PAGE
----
How we build verifiable Android apps
Separation of logic: make the views dumb
The Shopify Point of Sale for Android (POS) app needs to function as expected. Our merchants use it on a daily basis to run their business; it powers their livelihood by allowing them to take payments for their products and services. This means that the app needs to be well tested before we ship updates to users, so we’ve invested heavily in making it testable.
The primary way that we’ve built for testability is by moving logic out of components that are difficult to test. Views are built to simply take some state and display themselves based on it. This allows us to avoid writing instrumented tests that use Espresso actions as a catalyst for test cases, which we have found to be relatively error prone. Instead, we use screenshot tests on the views to record baselines for what the view should look like in each state. Our CI then generates new screenshots for each build and compares them to the baselines to see if any visual regressions were made. Screenshot testing has increased reliability and reduced the overall execution duration of our test suite.
ViewModels and Models: unit tests
Because our ViewModels and Models are strictly business logic that is decoupled from any view or lifecycle concerns, writing unit tests against them is a breeze. These are exclusively JVM unit tests that are very quick to execute and highly reliable. It’s no coincidence that the majority of both our critical business logic, and automated tests to verify said logic, live in this area.
The Model objects are generally the easiest to write tests against. Set up or mock its state, call a function on it, and verify the output or new state. ViewModels are slightly trickier in that there is a bit of indirection in their output. A ViewModel’s input is through a set of ViewAction functions: events that come from the view, for example onAddCustomerButtonPressed().
The output of a ViewModel is generally a new value published to one of its LiveData instances. Therefore a ViewModel unit test will start by observing one of the LiveData, then calling one of the ViewAction functions. The output is verified by asserting that our observer was notified of the expected change to the LiveData.
Network requests: API integration tests
Much of the business logic for Shopify POS lives server-side, and the app interacts with it via a set of GraphQL APIs. These server-side controllers and API have their own thorough tests, however Shopify believes in shipping fast. Though the necessary precautions are taken, it’s still possible for regressions in the GraphQL APIs to make it to production. It’s imperative that we catch these regressions before they affect our users, so we’ve built a set of API integration tests that periodically exercise the API requests that the app sends to the backend.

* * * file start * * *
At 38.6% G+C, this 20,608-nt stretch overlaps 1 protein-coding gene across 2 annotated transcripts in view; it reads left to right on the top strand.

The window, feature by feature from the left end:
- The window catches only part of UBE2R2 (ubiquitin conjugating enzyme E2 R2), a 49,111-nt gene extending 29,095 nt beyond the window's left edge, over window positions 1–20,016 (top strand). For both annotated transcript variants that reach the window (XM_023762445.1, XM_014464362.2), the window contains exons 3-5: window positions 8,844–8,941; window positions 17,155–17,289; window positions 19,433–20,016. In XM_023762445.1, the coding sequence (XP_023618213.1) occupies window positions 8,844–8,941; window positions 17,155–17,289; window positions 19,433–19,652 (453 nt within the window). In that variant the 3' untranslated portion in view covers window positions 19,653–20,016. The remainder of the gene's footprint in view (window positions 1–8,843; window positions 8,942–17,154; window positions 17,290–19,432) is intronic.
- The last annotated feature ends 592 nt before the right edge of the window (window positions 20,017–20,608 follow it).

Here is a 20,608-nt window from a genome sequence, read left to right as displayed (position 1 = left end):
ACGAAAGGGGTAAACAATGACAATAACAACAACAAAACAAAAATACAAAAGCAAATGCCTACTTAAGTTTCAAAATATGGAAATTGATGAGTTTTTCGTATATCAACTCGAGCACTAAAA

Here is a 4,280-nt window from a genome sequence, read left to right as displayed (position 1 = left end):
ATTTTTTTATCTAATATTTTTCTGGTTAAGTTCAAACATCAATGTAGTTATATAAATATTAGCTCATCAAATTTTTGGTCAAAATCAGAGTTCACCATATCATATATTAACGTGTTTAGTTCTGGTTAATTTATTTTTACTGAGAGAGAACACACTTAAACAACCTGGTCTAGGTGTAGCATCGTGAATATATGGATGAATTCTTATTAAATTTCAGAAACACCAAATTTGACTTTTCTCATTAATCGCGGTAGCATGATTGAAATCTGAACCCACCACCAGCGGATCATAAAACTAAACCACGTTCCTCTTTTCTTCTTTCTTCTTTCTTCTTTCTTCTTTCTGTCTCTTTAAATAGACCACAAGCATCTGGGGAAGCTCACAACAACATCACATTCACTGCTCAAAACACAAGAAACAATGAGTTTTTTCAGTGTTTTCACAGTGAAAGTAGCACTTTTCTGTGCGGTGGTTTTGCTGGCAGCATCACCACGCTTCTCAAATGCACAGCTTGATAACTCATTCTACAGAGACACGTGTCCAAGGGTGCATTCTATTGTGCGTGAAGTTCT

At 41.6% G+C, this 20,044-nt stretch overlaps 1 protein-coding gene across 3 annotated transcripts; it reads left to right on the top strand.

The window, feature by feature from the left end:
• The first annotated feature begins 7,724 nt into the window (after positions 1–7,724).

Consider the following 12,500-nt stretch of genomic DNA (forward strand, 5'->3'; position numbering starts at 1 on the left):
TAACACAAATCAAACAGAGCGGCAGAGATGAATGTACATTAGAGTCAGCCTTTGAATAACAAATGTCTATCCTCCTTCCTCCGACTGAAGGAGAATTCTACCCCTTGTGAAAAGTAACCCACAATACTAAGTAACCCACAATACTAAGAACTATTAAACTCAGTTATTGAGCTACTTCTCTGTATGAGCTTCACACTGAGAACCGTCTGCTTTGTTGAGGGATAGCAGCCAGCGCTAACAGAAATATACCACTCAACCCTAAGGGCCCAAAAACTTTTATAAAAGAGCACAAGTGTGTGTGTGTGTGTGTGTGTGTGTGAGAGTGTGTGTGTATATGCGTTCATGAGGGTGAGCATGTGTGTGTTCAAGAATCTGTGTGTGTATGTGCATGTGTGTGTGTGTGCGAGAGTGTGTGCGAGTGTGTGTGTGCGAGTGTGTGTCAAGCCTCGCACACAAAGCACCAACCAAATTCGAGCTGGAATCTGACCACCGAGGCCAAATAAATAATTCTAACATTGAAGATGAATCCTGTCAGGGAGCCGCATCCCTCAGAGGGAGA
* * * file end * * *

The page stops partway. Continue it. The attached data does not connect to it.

The API integration tests are JVM unit tests that use the app’s networking stack to execute an actual HTTP request against Shopify’s production servers and verify that the response is what we expect. As with the ViewModel and Model tests, these tests tend to be very reliable as they are run directly on the JVM. However because they perform a full network round-trip they are expensive in terms of execution time. For that reason we must weigh the potential value of each API integration test with its cost. In general this means that the more critical operations, such as a request to process a credit card payment, will be thoroughly exercised by integration tests.
Cost vs. benefit
A recurring theme that comes up in all of the tests we write is the cost of a test versus the benefit of knowing that we have an automated verification for the correctness of a piece of code. Potential costs include:
- Execution time
- Reliability (false positives, false negatives, flakiness, etc.)
- Developer time to write and maintain the test
Because of this tradeoff there are parts of our codebase where the benefits are not great enough to warrant automated tests, such as view animations. These areas tend to be ones in which a bug making it into production, though undesirable, will not have a critical affect on the ability of the app to do what ours users need from it. By deliberately building the critical functions of Shopify POS to be testable, we are continuously working towards a software system that is provably correct in an automated manner.